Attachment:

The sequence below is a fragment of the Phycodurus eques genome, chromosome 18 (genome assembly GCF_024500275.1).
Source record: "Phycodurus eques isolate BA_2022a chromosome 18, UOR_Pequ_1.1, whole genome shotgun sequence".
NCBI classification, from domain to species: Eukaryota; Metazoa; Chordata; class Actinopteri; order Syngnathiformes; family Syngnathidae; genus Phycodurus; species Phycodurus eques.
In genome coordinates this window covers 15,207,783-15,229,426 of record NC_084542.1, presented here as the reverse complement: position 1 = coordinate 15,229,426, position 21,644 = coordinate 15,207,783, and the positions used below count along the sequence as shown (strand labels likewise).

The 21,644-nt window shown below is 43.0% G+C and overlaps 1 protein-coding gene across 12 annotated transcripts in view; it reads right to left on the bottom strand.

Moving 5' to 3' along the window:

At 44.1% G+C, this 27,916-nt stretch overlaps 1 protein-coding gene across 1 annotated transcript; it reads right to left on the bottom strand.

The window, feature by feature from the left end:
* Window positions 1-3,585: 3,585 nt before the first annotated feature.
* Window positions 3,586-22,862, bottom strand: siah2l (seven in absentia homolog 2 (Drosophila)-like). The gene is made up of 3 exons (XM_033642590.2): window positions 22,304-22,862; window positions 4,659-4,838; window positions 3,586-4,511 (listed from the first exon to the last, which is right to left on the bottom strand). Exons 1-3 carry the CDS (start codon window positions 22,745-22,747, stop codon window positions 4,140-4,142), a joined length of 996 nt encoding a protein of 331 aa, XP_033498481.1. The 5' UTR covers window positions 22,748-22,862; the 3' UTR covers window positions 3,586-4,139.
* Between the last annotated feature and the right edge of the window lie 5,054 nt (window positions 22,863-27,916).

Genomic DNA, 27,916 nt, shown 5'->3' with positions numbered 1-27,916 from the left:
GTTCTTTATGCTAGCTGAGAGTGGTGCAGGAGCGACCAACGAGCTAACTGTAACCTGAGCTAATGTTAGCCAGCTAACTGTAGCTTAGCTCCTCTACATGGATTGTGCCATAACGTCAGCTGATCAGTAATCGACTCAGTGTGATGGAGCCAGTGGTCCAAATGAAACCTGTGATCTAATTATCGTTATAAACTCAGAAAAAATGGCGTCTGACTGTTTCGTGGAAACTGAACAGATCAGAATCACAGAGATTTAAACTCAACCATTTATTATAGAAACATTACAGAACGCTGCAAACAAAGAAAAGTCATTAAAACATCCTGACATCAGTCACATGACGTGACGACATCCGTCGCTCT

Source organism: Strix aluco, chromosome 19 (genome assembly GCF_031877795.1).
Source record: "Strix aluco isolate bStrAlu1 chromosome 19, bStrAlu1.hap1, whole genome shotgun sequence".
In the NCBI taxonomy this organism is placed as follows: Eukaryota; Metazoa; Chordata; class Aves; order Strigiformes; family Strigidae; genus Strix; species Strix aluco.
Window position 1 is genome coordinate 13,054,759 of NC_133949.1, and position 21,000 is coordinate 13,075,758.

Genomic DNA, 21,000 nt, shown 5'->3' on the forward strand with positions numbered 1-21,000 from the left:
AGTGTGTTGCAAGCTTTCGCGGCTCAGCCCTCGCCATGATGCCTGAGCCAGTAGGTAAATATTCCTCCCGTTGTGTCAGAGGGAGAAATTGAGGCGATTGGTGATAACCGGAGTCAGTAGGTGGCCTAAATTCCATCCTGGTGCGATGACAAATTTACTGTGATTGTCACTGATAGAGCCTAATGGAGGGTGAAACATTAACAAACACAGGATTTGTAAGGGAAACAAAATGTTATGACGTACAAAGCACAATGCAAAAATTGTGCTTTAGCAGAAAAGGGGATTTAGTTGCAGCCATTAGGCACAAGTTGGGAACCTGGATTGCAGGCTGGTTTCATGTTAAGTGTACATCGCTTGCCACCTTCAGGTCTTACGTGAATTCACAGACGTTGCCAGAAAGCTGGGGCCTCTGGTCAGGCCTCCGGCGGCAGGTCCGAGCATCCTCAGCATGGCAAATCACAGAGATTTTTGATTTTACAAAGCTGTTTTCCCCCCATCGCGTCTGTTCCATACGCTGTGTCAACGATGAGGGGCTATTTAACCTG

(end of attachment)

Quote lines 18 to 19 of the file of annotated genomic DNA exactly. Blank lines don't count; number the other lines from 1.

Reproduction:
Genomic DNA, 21,000 nt, shown 5'->3' on the forward strand with positions numbered 1-21,000 from the left:
AGTGTGTTGCAAGCTTTCGCGGCTCAGCCCTCGCCATGATGCCTGAGCCAGTAGGTAAATATTCCTCCCGTTGTGTCAGAGGGAGAAATTGAGGCGATTGGTGATAACCGGAGTCAGTAGGTGGCCTAAATTCCATCCTGGTGCGATGACAAATTTACTGTGATTGTCACTGATAGAGCCTAATGGAGGGTGAAACATTAACAAACACAGGATTTGTAAGGGAAACAAAATGTTATGACGTACAAAGCACAATGCAAAAATTGTGCTTTAGCAGAAAAGGGGATTTAGTTGCAGCCATTAGGCACAAGTTGGGAACCTGGATTGCAGGCTGGTTTCATGTTAAGTGTACATCGCTTGCCACCTTCAGGTCTTACGTGAATTCACAGACGTTGCCAGAAAGCTGGGGCCTCTGGTCAGGCCTCCGGCGGCAGGTCCGAGCATCCTCAGCATGGCAAATCACAGAGATTTTTGATTTTACAAAGCTGTTTTCCCCCCATCGCGTCTGTTCCATACGCTGTGTCAACGATGAGGGGCTATTTAACCTG